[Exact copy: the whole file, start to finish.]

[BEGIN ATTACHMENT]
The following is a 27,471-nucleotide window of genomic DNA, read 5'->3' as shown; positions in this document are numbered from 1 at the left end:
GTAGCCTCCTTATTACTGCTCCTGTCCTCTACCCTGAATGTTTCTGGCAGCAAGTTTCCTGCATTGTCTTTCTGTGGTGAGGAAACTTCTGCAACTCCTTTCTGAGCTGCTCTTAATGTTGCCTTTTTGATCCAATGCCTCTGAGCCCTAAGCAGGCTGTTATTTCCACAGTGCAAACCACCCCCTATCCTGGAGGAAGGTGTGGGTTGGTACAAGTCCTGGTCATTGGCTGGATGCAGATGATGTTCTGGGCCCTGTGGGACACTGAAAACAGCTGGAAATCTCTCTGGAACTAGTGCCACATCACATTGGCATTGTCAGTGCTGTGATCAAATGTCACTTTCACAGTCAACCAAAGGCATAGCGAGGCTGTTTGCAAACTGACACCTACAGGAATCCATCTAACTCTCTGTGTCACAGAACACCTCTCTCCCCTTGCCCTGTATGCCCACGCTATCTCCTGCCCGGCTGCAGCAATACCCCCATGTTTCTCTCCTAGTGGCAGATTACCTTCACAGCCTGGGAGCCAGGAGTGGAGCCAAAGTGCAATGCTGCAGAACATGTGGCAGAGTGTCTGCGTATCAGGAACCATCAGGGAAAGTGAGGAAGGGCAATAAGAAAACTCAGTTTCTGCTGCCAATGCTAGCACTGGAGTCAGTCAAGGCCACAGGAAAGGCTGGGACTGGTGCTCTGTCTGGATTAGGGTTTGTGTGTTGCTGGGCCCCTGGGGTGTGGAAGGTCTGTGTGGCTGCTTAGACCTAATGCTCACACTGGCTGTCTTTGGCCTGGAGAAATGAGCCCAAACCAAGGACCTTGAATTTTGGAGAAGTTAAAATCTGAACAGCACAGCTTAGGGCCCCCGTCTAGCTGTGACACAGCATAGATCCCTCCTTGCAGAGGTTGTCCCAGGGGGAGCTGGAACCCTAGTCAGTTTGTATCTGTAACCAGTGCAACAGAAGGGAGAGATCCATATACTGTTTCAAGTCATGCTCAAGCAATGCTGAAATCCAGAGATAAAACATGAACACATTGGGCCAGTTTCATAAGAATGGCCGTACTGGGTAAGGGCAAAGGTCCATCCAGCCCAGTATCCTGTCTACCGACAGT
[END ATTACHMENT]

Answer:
The following is a 27,471-nucleotide window of genomic DNA, read 5'->3' as shown; positions in this document are numbered from 1 at the left end:
GTAGCCTCCTTATTACTGCTCCTGTCCTCTACCCTGAATGTTTCTGGCAGCAAGTTTCCTGCATTGTCTTTCTGTGGTGAGGAAACTTCTGCAACTCCTTTCTGAGCTGCTCTTAATGTTGCCTTTTTGATCCAATGCCTCTGAGCCCTAAGCAGGCTGTTATTTCCACAGTGCAAACCACCCCCTATCCTGGAGGAAGGTGTGGGTTGGTACAAGTCCTGGTCATTGGCTGGATGCAGATGATGTTCTGGGCCCTGTGGGACACTGAAAACAGCTGGAAATCTCTCTGGAACTAGTGCCACATCACATTGGCATTGTCAGTGCTGTGATCAAATGTCACTTTCACAGTCAACCAAAGGCATAGCGAGGCTGTTTGCAAACTGACACCTACAGGAATCCATCTAACTCTCTGTGTCACAGAACACCTCTCTCCCCTTGCCCTGTATGCCCACGCTATCTCCTGCCCGGCTGCAGCAATACCCCCATGTTTCTCTCCTAGTGGCAGATTACCTTCACAGCCTGGGAGCCAGGAGTGGAGCCAAAGTGCAATGCTGCAGAACATGTGGCAGAGTGTCTGCGTATCAGGAACCATCAGGGAAAGTGAGGAAGGGCAATAAGAAAACTCAGTTTCTGCTGCCAATGCTAGCACTGGAGTCAGTCAAGGCCACAGGAAAGGCTGGGACTGGTGCTCTGTCTGGATTAGGGTTTGTGTGTTGCTGGGCCCCTGGGGTGTGGAAGGTCTGTGTGGCTGCTTAGACCTAATGCTCACACTGGCTGTCTTTGGCCTGGAGAAATGAGCCCAAACCAAGGACCTTGAATTTTGGAGAAGTTAAAATCTGAACAGCACAGCTTAGGGCCCCCGTCTAGCTGTGACACAGCATAGATCCCTCCTTGCAGAGGTTGTCCCAGGGGGAGCTGGAACCCTAGTCAGTTTGTATCTGTAACCAGTGCAACAGAAGGGAGAGATCCATATACTGTTTCAAGTCATGCTCAAGCAATGCTGAAATCCAGAGATAAAACATGAACACATTGGGCCAGTTTCATAAGAATGGCCGTACTGGGTAAGGGCAAAGGTCCATCCAGCCCAGTATCCTGTCTACCGACAGT